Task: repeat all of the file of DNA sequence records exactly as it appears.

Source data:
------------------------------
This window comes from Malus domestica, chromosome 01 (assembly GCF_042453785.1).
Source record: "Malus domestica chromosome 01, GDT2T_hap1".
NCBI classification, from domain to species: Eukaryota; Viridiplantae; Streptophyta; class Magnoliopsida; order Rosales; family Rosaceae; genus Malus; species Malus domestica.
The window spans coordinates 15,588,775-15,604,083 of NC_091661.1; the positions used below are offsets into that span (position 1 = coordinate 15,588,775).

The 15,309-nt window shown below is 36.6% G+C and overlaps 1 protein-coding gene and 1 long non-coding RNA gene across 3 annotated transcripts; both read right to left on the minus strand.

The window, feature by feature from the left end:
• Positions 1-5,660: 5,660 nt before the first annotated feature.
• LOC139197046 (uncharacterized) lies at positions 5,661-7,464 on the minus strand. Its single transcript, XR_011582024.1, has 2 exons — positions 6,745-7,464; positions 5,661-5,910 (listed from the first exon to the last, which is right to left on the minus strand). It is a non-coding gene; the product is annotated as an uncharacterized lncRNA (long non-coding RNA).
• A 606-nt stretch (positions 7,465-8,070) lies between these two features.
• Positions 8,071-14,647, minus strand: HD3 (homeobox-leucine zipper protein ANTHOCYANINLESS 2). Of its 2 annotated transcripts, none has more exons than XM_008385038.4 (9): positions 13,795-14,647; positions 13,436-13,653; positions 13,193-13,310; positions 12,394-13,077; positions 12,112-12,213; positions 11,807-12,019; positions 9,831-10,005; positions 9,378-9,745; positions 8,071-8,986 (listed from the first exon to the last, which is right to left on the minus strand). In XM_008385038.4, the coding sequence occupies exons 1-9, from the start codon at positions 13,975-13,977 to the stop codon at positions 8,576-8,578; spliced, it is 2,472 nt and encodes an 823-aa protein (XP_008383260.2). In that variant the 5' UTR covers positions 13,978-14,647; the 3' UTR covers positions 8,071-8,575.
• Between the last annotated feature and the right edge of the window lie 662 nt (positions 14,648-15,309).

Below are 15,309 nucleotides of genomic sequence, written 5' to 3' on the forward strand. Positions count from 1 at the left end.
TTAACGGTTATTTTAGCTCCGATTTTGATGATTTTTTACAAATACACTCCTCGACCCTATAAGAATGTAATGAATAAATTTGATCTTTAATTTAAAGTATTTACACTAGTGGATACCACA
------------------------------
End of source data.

This window comes from Malus domestica, chromosome 01 (assembly GCF_042453785.1).
Source record: "Malus domestica chromosome 01, GDT2T_hap1".
NCBI classification, from domain to species: Eukaryota; Viridiplantae; Streptophyta; class Magnoliopsida; order Rosales; family Rosaceae; genus Malus; species Malus domestica.
The window spans coordinates 15,588,775-15,604,083 of NC_091661.1; the positions used below are offsets into that span (position 1 = coordinate 15,588,775).

The 15,309-nt window shown below is 36.6% G+C and overlaps 1 protein-coding gene and 1 long non-coding RNA gene across 3 annotated transcripts; both read right to left on the minus strand.

The window, feature by feature from the left end:
• Positions 1-5,660: 5,660 nt before the first annotated feature.
• LOC139197046 (uncharacterized) lies at positions 5,661-7,464 on the minus strand. Its single transcript, XR_011582024.1, has 2 exons — positions 6,745-7,464; positions 5,661-5,910 (listed from the first exon to the last, which is right to left on the minus strand). It is a non-coding gene; the product is annotated as an uncharacterized lncRNA (long non-coding RNA).
• A 606-nt stretch (positions 7,465-8,070) lies between these two features.
• Positions 8,071-14,647, minus strand: HD3 (homeobox-leucine zipper protein ANTHOCYANINLESS 2). Of its 2 annotated transcripts, none has more exons than XM_008385038.4 (9): positions 13,795-14,647; positions 13,436-13,653; positions 13,193-13,310; positions 12,394-13,077; positions 12,112-12,213; positions 11,807-12,019; positions 9,831-10,005; positions 9,378-9,745; positions 8,071-8,986 (listed from the first exon to the last, which is right to left on the minus strand). In XM_008385038.4, the coding sequence occupies exons 1-9, from the start codon at positions 13,975-13,977 to the stop codon at positions 8,576-8,578; spliced, it is 2,472 nt and encodes an 823-aa protein (XP_008383260.2). In that variant the 5' UTR covers positions 13,978-14,647; the 3' UTR covers positions 8,071-8,575.
• Between the last annotated feature and the right edge of the window lie 662 nt (positions 14,648-15,309).

Below are 15,309 nucleotides of genomic sequence, written 5' to 3' on the forward strand. Positions count from 1 at the left end.
TTAACGGTTATTTTAGCTCCGATTTTGATGATTTTTTACAAATACACTCCTCGACCCTATAAGAATGTAATGAATAAATTTGATCTTTAATTTAAAGTATTTACACTAGTGGATACCACA